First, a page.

Finspång Castle

Finspång, Sweden

Finspång Castle was built by Louis de Geer the younger between the years 1668 and 1685 and is today used as offices for Finspång’s turbine industry. The surrounding park, laid out in the 1700s, is decorated with follies like the Aurora temple, the iron temple and the Lugnet summerhouse and is open to the public all year round. Through the windows of the orangery built in 1831, you may steal a glimpse at Sweden’s oldest grapevine.

The two annex wings, built by Louis de Geer’s grandson in 1742, are used as a hotel and restaurant for company guests. All the rooms are furnished according to milestones in the history of Finspång.

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Details

Founded: 1668-1685
Category: Castles and fortifications in Sweden
Historical period: Swedish Empire (Sweden)

Rating

4.4/5 (based on Google user reviews)

User Reviews

Martin Arvidsson (2 years ago)
The accommodation and restaurant for visitors to Siemens.
Laura Hernández (3 years ago)
Great environment!
Marcel Hoffmann (3 years ago)
Everything Perfect. Am historical Place to be
ajay shastri (4 years ago)
Good place
Mazen Reda (4 years ago)
Nice n lovely place
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Beckov Castle

The Beckov castle stands on a steep 50 m tall rock in the village Beckov. The dominance of the rock and impression of invincibility it gaves, challenged our ancestors to make use of these assets. The result is a remarkable harmony between the natural setting and architecture.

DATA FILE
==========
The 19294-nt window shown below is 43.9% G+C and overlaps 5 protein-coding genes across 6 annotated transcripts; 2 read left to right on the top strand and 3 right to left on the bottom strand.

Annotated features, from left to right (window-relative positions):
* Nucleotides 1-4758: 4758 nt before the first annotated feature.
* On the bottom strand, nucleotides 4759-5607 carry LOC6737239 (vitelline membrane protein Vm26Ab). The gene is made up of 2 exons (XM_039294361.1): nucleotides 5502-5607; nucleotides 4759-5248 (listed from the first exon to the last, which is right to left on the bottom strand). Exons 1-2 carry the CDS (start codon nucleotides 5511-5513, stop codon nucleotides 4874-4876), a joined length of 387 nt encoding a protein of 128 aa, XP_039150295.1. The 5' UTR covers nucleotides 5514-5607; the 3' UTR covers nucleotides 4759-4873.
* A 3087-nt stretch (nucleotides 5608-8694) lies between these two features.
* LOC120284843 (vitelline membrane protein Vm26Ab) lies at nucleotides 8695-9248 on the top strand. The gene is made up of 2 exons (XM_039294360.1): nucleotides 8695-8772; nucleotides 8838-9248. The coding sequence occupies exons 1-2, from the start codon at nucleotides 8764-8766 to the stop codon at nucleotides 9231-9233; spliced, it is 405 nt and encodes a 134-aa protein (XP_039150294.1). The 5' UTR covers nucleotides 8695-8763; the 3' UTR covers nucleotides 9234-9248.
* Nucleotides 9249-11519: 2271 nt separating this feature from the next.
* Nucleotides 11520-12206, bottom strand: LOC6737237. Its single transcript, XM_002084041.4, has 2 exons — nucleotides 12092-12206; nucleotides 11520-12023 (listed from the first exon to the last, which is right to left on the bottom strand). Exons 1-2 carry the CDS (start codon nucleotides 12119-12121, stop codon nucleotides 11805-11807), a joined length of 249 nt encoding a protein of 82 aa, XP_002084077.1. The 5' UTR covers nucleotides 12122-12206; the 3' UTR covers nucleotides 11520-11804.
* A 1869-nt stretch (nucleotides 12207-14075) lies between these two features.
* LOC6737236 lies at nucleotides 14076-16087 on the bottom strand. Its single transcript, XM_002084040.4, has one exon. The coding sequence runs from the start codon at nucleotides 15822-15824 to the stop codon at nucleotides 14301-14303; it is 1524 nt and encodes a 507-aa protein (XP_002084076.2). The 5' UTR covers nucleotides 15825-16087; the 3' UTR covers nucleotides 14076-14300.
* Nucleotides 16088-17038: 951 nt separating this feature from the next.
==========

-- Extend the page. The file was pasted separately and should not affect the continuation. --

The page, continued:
The castle first mentioned in 1200 was originally owned by the King and later, at the end of the 13th century it fell in hands of Matúš Èák. Its owners alternated - at the end of the 14th century the family of Stibor of Stiborice bought it.

The next owners, the Bánffys who adapted the Gothic castle to the Renaissance residence, improved its fortifications preventing the Turks from conquering it at the end of the 16th century. When Bánffys died out, the castle was owned by several noble families. It fell in decay after fire in 1729.

The history of the castle is the subject of different legends. One of them narrates the origin of the name of castle derived from that of jester Becko for whom the Duke Stibor had the castle built.

Another legend has it that the lord of the castle had his servant thrown down from the rock because he protected his child from the lords favourite dog. Before his death, the servant pronounced a curse saying that they would meet in a year and days time, and indeed precisely after that time the lord was bitten by a snake and fell down to the same abyss.

The well-conserved ruins of the castle, now the National Cultural Monument, are frequently visited by tourists, above all in July when the castle festival takes place. The former Ambro curia situated below the castle now shelters the exhibition of the local history.